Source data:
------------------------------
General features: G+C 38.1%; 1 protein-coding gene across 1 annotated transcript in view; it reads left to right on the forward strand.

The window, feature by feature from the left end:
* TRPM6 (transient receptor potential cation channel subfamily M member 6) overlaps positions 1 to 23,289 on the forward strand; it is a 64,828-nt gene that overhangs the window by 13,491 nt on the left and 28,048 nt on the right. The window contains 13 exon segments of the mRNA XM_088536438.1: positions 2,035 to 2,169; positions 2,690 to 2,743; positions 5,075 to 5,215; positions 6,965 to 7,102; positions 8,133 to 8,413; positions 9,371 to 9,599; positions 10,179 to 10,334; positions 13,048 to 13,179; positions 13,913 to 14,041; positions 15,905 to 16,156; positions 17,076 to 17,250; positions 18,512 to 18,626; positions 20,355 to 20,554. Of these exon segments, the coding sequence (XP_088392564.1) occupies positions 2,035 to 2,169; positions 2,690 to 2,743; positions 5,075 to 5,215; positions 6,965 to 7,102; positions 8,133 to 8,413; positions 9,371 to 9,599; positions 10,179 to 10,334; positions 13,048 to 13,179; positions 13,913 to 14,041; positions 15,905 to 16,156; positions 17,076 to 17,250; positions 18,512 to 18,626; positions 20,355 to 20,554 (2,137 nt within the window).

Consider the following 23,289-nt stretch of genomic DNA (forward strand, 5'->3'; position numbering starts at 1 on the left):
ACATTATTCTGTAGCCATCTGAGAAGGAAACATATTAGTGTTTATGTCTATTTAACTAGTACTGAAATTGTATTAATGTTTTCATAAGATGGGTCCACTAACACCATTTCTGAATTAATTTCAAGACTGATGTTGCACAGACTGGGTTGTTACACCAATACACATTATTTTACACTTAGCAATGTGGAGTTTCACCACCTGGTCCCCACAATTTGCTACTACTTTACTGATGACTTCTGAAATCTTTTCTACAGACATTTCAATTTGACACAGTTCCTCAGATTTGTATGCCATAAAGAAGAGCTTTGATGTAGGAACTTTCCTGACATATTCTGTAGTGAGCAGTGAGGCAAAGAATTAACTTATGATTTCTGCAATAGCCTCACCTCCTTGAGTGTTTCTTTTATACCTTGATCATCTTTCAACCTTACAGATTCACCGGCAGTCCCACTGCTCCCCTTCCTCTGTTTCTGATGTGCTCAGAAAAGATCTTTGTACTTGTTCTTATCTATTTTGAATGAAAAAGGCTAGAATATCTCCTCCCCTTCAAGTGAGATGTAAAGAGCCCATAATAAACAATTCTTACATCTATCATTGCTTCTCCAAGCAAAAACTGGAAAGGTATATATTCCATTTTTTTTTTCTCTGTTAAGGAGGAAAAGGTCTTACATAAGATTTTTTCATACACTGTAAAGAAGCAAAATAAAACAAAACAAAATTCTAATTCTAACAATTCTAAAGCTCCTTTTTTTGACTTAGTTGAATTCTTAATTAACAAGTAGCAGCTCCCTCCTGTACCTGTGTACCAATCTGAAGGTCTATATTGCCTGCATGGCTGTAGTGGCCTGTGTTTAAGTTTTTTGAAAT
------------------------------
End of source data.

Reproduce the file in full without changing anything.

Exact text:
General features: G+C 38.1%; 1 protein-coding gene across 1 annotated transcript in view; it reads left to right on the forward strand.

The window, feature by feature from the left end:
* TRPM6 (transient receptor potential cation channel subfamily M member 6) overlaps positions 1 to 23,289 on the forward strand; it is a 64,828-nt gene that overhangs the window by 13,491 nt on the left and 28,048 nt on the right. The window contains 13 exon segments of the mRNA XM_088536438.1: positions 2,035 to 2,169; positions 2,690 to 2,743; positions 5,075 to 5,215; positions 6,965 to 7,102; positions 8,133 to 8,413; positions 9,371 to 9,599; positions 10,179 to 10,334; positions 13,048 to 13,179; positions 13,913 to 14,041; positions 15,905 to 16,156; positions 17,076 to 17,250; positions 18,512 to 18,626; positions 20,355 to 20,554. Of these exon segments, the coding sequence (XP_088392564.1) occupies positions 2,035 to 2,169; positions 2,690 to 2,743; positions 5,075 to 5,215; positions 6,965 to 7,102; positions 8,133 to 8,413; positions 9,371 to 9,599; positions 10,179 to 10,334; positions 13,048 to 13,179; positions 13,913 to 14,041; positions 15,905 to 16,156; positions 17,076 to 17,250; positions 18,512 to 18,626; positions 20,355 to 20,554 (2,137 nt within the window).

Consider the following 23,289-nt stretch of genomic DNA (forward strand, 5'->3'; position numbering starts at 1 on the left):
ACATTATTCTGTAGCCATCTGAGAAGGAAACATATTAGTGTTTATGTCTATTTAACTAGTACTGAAATTGTATTAATGTTTTCATAAGATGGGTCCACTAACACCATTTCTGAATTAATTTCAAGACTGATGTTGCACAGACTGGGTTGTTACACCAATACACATTATTTTACACTTAGCAATGTGGAGTTTCACCACCTGGTCCCCACAATTTGCTACTACTTTACTGATGACTTCTGAAATCTTTTCTACAGACATTTCAATTTGACACAGTTCCTCAGATTTGTATGCCATAAAGAAGAGCTTTGATGTAGGAACTTTCCTGACATATTCTGTAGTGAGCAGTGAGGCAAAGAATTAACTTATGATTTCTGCAATAGCCTCACCTCCTTGAGTGTTTCTTTTATACCTTGATCATCTTTCAACCTTACAGATTCACCGGCAGTCCCACTGCTCCCCTTCCTCTGTTTCTGATGTGCTCAGAAAAGATCTTTGTACTTGTTCTTATCTATTTTGAATGAAAAAGGCTAGAATATCTCCTCCCCTTCAAGTGAGATGTAAAGAGCCCATAATAAACAATTCTTACATCTATCATTGCTTCTCCAAGCAAAAACTGGAAAGGTATATATTCCATTTTTTTTTTCTCTGTTAAGGAGGAAAAGGTCTTACATAAGATTTTTTCATACACTGTAAAGAAGCAAAATAAAACAAAACAAAATTCTAATTCTAACAATTCTAAAGCTCCTTTTTTTGACTTAGTTGAATTCTTAATTAACAAGTAGCAGCTCCCTCCTGTACCTGTGTACCAATCTGAAGGTCTATATTGCCTGCATGGCTGTAGTGGCCTGTGTTTAAGTTTTTTGAAAT